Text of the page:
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CT Ruling “Adds Weight” to Growing Anti-Death Penalty Trend

Opponents of the death penalty say the 4-3 State Supreme Court decision abolishing Connecticut's death penalty adds weights to the growing national consensus against capital punishment. Credit: Florida Department of Corrections - Doug Smith
Opponents of the death penalty say the 4-3 State Supreme Court decision abolishing Connecticut's death penalty adds weights to the growing national consensus against capital punishment. Credit: Florida Department of Corrections - Doug Smith
August 17, 2015

HARTFORD, Conn. – The State Supreme Court's 4 to 3 decision striking down Connecticut's death penalty has been called overreach by critics.

But Robert Dunham, executive director of the Death Penalty Information Center, says the court found the punishment violated the constitution in two ways.

First, it does not comport with evolving social values, he points out, and second, it serves no valid purpose.

Dunham adds the decision bolsters an emerging national trend.

"It's significant because Connecticut is now out of the death penalty business altogether,” he states. “That adds more weight to the growing national consensus that the death penalty's time has passed."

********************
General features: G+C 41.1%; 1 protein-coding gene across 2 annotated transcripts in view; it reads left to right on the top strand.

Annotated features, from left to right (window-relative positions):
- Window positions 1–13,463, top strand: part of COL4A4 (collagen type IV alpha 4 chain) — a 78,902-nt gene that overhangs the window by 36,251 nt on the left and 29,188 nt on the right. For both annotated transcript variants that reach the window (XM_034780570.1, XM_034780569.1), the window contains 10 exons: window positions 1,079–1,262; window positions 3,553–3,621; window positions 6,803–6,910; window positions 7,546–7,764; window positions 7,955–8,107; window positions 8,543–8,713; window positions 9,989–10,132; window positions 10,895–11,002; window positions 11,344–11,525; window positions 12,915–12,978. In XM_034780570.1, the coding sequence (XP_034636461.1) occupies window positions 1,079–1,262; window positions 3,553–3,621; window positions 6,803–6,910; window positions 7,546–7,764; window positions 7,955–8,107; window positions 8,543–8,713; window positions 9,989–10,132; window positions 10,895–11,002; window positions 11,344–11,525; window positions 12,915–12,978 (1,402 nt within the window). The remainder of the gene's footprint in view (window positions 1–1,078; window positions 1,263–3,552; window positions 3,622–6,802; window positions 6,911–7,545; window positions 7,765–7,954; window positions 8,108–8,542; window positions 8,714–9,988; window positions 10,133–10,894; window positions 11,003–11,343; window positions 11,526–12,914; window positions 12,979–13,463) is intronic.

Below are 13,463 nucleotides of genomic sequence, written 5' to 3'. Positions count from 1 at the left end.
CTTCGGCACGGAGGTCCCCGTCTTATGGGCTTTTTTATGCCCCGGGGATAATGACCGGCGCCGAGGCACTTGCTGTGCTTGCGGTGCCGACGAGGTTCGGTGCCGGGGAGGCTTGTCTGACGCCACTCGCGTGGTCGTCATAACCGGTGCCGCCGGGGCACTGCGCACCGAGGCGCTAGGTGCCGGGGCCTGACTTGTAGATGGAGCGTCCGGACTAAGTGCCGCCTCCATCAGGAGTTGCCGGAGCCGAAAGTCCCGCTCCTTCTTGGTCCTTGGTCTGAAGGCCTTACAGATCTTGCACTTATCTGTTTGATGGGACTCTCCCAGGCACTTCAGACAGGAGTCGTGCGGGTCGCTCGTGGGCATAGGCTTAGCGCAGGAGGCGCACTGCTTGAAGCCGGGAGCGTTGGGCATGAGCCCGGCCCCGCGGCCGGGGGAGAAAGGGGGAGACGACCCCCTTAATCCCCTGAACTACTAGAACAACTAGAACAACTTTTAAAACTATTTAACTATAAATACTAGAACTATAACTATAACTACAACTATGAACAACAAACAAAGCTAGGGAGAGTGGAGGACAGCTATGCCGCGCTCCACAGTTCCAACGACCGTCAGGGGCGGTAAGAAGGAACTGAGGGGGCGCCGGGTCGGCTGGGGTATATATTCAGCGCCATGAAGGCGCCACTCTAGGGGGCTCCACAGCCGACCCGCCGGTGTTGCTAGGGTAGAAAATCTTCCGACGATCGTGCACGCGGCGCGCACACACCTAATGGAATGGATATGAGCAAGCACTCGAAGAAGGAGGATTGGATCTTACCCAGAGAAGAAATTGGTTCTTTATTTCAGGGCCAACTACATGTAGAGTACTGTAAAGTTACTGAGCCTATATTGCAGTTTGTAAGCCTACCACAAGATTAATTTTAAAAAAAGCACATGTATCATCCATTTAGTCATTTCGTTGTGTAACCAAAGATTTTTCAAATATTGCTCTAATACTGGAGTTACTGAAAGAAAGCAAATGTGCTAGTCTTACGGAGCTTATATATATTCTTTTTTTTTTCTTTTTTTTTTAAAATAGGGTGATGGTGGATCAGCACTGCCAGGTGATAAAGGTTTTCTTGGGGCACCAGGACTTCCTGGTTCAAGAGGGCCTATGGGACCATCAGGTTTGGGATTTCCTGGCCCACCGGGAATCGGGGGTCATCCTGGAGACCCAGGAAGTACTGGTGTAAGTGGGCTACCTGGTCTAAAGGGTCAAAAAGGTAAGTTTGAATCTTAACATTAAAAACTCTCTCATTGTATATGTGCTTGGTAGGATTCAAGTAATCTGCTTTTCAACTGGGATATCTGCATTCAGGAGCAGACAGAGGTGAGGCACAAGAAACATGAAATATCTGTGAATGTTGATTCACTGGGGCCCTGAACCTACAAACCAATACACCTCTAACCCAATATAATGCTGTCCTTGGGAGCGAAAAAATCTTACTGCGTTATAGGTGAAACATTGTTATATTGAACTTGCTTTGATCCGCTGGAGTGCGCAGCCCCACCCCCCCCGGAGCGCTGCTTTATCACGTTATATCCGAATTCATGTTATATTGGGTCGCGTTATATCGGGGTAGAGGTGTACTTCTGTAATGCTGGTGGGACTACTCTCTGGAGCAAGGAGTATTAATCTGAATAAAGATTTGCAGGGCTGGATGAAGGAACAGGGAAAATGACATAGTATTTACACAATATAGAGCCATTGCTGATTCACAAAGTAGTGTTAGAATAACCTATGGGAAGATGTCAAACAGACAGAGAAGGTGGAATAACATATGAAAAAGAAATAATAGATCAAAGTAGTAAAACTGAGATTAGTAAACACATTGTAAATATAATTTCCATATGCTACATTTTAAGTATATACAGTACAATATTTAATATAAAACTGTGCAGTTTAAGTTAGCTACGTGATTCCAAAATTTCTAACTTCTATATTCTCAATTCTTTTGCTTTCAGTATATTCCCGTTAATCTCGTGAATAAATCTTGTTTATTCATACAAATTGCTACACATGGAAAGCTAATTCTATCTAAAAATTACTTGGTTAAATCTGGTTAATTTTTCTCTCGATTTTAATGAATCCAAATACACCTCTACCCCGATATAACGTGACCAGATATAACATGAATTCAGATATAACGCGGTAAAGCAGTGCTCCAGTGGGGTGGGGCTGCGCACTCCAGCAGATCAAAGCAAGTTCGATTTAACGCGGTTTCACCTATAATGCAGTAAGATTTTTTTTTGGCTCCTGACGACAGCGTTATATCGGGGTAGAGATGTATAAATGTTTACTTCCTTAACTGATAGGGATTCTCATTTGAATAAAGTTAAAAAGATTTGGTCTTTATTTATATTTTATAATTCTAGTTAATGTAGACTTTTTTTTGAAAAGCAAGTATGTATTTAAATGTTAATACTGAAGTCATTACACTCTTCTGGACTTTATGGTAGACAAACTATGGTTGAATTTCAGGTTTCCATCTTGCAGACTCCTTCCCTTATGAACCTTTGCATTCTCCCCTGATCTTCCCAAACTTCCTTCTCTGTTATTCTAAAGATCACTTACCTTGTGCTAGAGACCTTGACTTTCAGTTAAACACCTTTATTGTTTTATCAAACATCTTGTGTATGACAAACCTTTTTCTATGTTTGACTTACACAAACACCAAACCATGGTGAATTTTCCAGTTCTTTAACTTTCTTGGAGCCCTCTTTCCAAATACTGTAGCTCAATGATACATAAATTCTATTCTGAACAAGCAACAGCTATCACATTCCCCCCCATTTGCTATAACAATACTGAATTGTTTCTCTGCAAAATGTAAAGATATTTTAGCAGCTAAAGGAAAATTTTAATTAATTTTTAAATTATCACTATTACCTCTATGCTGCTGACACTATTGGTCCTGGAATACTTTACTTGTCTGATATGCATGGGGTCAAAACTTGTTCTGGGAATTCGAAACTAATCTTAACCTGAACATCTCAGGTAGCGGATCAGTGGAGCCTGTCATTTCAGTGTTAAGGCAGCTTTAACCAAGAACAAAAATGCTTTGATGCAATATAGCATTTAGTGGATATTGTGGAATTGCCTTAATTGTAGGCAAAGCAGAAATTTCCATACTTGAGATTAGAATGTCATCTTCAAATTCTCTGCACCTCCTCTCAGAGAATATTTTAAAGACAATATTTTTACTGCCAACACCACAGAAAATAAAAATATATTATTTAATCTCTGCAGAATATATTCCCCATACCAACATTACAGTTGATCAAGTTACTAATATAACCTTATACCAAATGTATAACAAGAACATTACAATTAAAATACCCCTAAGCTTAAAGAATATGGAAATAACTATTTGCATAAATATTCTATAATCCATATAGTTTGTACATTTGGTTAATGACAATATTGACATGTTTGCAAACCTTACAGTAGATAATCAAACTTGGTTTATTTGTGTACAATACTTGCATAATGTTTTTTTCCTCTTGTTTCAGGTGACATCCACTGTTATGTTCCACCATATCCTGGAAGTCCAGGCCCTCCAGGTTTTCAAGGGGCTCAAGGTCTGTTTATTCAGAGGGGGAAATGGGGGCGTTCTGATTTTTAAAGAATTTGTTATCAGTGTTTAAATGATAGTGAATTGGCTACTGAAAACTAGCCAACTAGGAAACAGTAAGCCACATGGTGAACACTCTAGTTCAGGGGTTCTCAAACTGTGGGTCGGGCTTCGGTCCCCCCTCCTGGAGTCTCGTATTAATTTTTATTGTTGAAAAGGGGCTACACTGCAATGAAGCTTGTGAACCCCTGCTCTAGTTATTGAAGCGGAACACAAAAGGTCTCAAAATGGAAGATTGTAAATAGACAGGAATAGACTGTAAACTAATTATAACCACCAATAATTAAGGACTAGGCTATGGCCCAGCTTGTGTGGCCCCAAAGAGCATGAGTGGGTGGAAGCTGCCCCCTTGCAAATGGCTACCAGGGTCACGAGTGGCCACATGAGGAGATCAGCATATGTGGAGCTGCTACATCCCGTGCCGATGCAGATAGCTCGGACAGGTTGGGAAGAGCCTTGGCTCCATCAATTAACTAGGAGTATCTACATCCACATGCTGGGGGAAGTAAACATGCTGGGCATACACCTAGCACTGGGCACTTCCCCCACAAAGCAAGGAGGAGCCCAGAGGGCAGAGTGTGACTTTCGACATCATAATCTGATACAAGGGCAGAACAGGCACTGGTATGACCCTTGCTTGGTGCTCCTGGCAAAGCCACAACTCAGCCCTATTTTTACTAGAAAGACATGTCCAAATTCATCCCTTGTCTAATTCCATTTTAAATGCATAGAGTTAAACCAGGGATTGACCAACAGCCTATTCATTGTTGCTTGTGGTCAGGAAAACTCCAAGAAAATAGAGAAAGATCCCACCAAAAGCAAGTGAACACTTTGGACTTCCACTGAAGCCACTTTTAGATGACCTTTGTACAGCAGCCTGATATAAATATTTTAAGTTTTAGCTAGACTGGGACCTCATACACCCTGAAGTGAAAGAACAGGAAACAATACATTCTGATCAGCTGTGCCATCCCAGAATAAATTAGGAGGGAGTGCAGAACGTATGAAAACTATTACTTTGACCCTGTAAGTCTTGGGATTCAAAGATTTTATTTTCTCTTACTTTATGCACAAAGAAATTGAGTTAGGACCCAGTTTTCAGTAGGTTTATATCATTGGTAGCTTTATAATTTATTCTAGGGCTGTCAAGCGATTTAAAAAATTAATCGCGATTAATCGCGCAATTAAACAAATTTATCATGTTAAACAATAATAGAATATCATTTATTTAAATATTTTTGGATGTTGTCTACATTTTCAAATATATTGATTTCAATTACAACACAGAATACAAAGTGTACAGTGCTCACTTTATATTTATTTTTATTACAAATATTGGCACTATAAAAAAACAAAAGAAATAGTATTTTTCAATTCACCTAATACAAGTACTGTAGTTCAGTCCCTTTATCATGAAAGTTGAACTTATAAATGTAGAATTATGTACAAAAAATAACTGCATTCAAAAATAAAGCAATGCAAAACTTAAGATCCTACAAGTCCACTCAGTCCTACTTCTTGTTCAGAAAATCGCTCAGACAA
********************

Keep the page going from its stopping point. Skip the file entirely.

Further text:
Two of the three dissenting judges argued that the punishment was not out of touch with evolving social values because the people’s representatives wrote the law.

Critics of the decision say polls show a majority of Connecticut voters still favor the death penalty.

But Shari Silberstein, executive director of Equal Justice USA, says while many people support the punishment in theory, most oppose the way it's applied.

"And what we've found over and over and over again is that theoretically people do say they support the death penalty, but as soon as you start asking questions like, 'Would you prefer life without parole?' Or, 'Do you think it makes sense to repeal it?' then you start to see majorities saying yes," she points out.

Dunham says the court also considered the fact that only one inmate has actually been executed in Connecticut since 1960.

"It was sentencing some people to death, but Connecticut was not carrying it out,” he stresses. “And Connecticut's reluctance to carry out the death penalty is solidly in line with the views of New England and the Northeastern United States in general."

The decision removes 11 inmates from the state's death row and makes Connecticut the 17th state to abolish the death penalty.


Mike Clifford, Public News Service - CT